So it's happened again. A harmless tweet was misconstrued and someone's panties got knotted.
Mind you, it was a worthy panty-knot. The gal thought I was complaining about agents. And that's certainly something that should be called out. Public belly-aching about agents is on the NO-NO list for aspiring and published authors alike.
So, yes. By all means.
Except, I wasn't complaining about agents. I was expressing my preference for a short, blunt rejection over a flowery, trying-not-to-hurt-the-writer's-feelings form rejection that doesn't really say anything, anyway.
1. My favorite form rejection format: "This isn't for me, but thanks for the look." Really, it's all I need! Not "While your writing has merit"
2. or "I'm sure another agent will feel differently" (you can't be sure of that!). Just "no, but thanks." Absolutely. (k, I'm done now :D)
That's it. That's me, appreciating the "This isn't for me, but thanks for the look" rejection I'd received moments earlier. It struck me that I almost always skim the long, well-thought-out form rejections, despite their well-meant intentions. No is no. Don't tell me how full your list is or that my work was "intriguing" (you obviously weren't intrigued enough to read more) or that you're sure another agent will snap me up. Just acknowledge the receipt of my query and--wow--thank me.
I love that part. For a busy agent with LOTS more to do than to read slush, a "thanks for the look" is a humble and respectful way to acknowledge the time and, well, human-ness, of the author who queried. I don't expect it and I don't feel slighted without it. But when it's there, outside the context of a long-ish form rejection, I notice. And I appreciate it.
So really, that's all I was saying, in my usual, let's-be-lighthearted-whenever-we-can approach. And someone took it wrong.
It happens. Especially online! But I'm so transparent and consistent in what I say and how I say it, both here and on Twitter, that it always catches me off guard when someone misunderstands me to such a large degree. I may have my real name well concealed, but I'm as "me" as I could possibly be under the circumstances. And--correct me if I'm wrong--anyone who has read me for some time should know that I'm not in favor of griping about agents.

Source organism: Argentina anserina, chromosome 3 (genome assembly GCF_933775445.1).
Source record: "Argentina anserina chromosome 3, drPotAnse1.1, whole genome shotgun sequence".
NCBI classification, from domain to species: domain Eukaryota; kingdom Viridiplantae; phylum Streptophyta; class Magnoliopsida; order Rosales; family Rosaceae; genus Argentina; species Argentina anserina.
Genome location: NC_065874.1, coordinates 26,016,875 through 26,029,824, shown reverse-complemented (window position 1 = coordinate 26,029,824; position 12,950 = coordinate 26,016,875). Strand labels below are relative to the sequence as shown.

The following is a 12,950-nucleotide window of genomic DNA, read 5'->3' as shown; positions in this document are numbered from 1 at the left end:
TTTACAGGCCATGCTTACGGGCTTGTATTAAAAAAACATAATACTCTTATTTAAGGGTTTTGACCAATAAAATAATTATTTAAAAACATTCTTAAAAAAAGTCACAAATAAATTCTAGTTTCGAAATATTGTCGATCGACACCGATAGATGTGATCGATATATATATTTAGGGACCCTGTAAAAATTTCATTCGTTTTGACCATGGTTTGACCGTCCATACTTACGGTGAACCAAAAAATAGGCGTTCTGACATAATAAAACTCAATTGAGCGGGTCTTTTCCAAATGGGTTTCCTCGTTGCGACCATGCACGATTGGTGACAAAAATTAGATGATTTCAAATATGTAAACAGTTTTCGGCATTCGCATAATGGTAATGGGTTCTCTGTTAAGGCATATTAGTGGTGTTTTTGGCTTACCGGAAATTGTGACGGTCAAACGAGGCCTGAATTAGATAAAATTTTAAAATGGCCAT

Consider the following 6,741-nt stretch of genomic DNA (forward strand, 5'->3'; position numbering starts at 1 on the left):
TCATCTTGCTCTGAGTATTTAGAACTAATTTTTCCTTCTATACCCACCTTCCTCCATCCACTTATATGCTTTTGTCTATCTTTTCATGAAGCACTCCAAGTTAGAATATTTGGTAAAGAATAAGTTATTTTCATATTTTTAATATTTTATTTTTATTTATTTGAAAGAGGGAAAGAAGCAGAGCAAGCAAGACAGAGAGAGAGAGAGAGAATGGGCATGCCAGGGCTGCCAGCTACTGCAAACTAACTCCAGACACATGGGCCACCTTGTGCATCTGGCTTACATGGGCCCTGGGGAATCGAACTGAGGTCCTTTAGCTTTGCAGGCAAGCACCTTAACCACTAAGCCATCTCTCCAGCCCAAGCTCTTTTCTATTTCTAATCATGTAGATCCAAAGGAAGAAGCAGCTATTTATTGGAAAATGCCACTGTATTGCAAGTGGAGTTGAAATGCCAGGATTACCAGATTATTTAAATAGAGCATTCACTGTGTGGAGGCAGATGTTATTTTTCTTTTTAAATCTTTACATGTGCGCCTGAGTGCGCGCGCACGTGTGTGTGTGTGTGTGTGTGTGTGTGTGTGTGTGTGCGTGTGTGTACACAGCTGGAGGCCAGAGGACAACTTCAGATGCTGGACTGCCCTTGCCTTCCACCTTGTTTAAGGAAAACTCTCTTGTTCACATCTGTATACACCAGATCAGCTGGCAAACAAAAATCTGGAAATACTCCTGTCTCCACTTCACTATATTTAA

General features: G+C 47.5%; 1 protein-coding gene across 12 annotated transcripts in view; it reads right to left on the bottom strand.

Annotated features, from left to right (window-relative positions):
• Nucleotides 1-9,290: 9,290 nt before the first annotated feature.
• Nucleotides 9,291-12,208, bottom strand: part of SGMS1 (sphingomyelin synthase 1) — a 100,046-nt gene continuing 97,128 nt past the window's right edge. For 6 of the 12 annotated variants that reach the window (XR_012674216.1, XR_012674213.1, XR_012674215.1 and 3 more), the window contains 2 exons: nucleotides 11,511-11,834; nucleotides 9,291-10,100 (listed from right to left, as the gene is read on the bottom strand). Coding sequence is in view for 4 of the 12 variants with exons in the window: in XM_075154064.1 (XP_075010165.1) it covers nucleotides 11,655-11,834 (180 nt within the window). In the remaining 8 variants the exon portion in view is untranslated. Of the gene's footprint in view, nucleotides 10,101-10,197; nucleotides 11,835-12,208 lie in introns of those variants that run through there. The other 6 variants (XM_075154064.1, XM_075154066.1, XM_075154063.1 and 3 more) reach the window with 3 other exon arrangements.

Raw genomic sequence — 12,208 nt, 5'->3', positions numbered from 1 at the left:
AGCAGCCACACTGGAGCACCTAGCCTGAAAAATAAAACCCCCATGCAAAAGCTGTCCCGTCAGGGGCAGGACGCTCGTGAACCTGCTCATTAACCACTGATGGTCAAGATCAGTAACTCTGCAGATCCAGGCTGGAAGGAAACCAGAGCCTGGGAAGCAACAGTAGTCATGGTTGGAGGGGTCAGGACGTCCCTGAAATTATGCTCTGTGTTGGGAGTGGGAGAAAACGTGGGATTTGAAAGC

Griping about non-response to queries, yes. But that's a pet peeve I have no trouble being vocal about. (What, you noticed?)
In the end, I don't really care what the rejection says, so long as I RECEIVE a rejection. And since that's becoming less common, each one that arrives is appreciated even more. But short and sweet with a little thank you? Definitely my favorite.
Even better? When the agent takes the time to address me by name. Something else I certainly don't expect or demand, but appreciate all the same.
It's nice to feel human. Particularly in the midst of being rejected. *grin*
That's it, really. Though as a result I think I'll keep my in-the-moment responses to agent-related communiques to a minimum on Twitter. Not that I do it a lot, anyway. I'm not in favor of aspiring authors' walking the internets-at-large through their entire query process. Not professional. Not remotely interesting, either. Sharing the journey in general is great, but a play-by-play? No. That's never been my style and I don't like reading others who have that style.
So, to debunk any myth that may creep in: I appreciate ALL responses from agents. And I'm allowed to prefer one method over others because, well, we're all allowed to have our preferences.
I'll just keep my mouth shut about them from now on.